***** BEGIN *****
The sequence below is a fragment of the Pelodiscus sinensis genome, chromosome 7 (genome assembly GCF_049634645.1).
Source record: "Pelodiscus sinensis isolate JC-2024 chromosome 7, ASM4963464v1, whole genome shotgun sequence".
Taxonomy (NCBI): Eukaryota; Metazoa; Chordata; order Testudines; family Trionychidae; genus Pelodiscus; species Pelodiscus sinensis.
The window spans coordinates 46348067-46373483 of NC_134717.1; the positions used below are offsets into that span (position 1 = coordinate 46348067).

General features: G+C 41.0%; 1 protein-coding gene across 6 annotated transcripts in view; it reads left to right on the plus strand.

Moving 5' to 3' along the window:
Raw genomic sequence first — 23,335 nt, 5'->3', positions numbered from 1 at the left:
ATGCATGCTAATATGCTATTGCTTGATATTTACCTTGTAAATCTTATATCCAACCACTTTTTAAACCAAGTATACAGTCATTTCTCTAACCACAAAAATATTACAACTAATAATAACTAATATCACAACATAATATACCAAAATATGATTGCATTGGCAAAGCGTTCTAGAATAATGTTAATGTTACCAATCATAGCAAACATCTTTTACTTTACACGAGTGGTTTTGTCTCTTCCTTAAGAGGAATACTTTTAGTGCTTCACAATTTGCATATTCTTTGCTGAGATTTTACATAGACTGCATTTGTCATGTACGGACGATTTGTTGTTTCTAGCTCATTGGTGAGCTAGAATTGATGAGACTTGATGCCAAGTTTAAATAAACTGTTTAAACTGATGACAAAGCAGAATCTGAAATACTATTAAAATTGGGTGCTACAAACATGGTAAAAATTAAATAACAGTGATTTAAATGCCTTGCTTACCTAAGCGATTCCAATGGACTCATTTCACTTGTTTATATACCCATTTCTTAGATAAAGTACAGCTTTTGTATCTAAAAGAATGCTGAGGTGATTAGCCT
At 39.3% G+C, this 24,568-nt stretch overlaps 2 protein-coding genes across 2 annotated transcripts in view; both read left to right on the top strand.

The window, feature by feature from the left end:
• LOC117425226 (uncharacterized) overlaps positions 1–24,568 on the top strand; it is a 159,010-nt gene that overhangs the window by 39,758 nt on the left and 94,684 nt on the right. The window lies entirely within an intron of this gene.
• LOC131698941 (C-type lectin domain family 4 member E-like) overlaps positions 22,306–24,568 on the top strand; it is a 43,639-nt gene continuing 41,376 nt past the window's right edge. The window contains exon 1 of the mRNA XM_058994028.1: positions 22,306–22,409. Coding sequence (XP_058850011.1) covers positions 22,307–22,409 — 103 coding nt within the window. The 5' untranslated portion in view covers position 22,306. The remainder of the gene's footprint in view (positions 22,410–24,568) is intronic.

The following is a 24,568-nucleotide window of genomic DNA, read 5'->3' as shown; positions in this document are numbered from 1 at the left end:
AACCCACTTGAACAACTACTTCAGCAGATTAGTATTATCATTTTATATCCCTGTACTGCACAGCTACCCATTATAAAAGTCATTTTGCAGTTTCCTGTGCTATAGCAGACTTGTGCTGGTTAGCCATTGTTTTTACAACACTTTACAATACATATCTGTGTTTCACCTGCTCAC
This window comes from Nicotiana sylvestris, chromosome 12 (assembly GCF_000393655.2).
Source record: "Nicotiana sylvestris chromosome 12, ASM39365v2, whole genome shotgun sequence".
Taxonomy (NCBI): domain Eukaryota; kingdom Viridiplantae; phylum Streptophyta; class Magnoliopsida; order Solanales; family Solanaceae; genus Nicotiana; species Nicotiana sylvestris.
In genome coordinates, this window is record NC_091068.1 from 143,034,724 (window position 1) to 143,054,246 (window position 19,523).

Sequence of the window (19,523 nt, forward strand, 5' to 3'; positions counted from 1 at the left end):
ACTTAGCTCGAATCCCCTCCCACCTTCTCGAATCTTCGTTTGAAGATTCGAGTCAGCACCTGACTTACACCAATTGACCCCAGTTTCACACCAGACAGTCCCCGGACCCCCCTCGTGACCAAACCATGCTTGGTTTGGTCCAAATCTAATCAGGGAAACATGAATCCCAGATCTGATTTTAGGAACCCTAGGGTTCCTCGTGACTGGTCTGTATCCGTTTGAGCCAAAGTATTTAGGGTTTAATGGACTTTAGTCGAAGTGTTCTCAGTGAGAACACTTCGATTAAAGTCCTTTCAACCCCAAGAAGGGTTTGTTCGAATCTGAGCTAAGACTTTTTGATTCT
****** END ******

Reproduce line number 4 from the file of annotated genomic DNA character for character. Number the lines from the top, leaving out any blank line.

The window spans coordinates 46348067-46373483 of NC_134717.1; the positions used below are offsets into that span (position 1 = coordinate 46348067).